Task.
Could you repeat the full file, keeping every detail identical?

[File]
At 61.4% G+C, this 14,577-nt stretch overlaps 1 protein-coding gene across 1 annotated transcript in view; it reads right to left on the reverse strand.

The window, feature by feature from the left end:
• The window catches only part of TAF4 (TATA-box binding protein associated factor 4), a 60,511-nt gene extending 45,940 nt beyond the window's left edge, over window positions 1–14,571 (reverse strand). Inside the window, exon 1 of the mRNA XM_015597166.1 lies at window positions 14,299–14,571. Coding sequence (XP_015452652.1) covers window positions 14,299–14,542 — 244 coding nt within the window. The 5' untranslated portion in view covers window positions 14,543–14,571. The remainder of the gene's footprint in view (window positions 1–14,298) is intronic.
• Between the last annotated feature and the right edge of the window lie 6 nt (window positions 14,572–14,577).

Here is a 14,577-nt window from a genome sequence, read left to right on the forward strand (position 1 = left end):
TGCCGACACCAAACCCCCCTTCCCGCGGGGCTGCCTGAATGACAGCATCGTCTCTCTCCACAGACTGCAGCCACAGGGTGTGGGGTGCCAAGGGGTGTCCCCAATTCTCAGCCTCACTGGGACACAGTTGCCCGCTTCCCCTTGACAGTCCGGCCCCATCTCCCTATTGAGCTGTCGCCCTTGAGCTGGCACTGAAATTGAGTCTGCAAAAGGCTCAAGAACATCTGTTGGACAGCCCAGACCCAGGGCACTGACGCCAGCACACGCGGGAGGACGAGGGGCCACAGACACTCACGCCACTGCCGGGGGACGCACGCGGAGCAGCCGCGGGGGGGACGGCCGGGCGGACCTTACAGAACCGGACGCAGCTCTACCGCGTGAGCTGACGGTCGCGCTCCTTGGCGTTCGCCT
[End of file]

At 61.4% G+C, this 14,577-nt stretch overlaps 1 protein-coding gene across 1 annotated transcript in view; it reads right to left on the reverse strand.

The window, feature by feature from the left end:
• The window catches only part of TAF4 (TATA-box binding protein associated factor 4), a 60,511-nt gene extending 45,940 nt beyond the window's left edge, over window positions 1–14,571 (reverse strand). Inside the window, exon 1 of the mRNA XM_015597166.1 lies at window positions 14,299–14,571. Coding sequence (XP_015452652.1) covers window positions 14,299–14,542 — 244 coding nt within the window. The 5' untranslated portion in view covers window positions 14,543–14,571. The remainder of the gene's footprint in view (window positions 1–14,298) is intronic.
• Between the last annotated feature and the right edge of the window lie 6 nt (window positions 14,572–14,577).

Here is a 14,577-nt window from a genome sequence, read left to right on the forward strand (position 1 = left end):
TGCCGACACCAAACCCCCCTTCCCGCGGGGCTGCCTGAATGACAGCATCGTCTCTCTCCACAGACTGCAGCCACAGGGTGTGGGGTGCCAAGGGGTGTCCCCAATTCTCAGCCTCACTGGGACACAGTTGCCCGCTTCCCCTTGACAGTCCGGCCCCATCTCCCTATTGAGCTGTCGCCCTTGAGCTGGCACTGAAATTGAGTCTGCAAAAGGCTCAAGAACATCTGTTGGACAGCCCAGACCCAGGGCACTGACGCCAGCACACGCGGGAGGACGAGGGGCCACAGACACTCACGCCACTGCCGGGGGACGCACGCGGAGCAGCCGCGGGGGGGACGGCCGGGCGGACCTTACAGAACCGGACGCAGCTCTACCGCGTGAGCTGACGGTCGCGCTCCTTGGCGTTCGCCT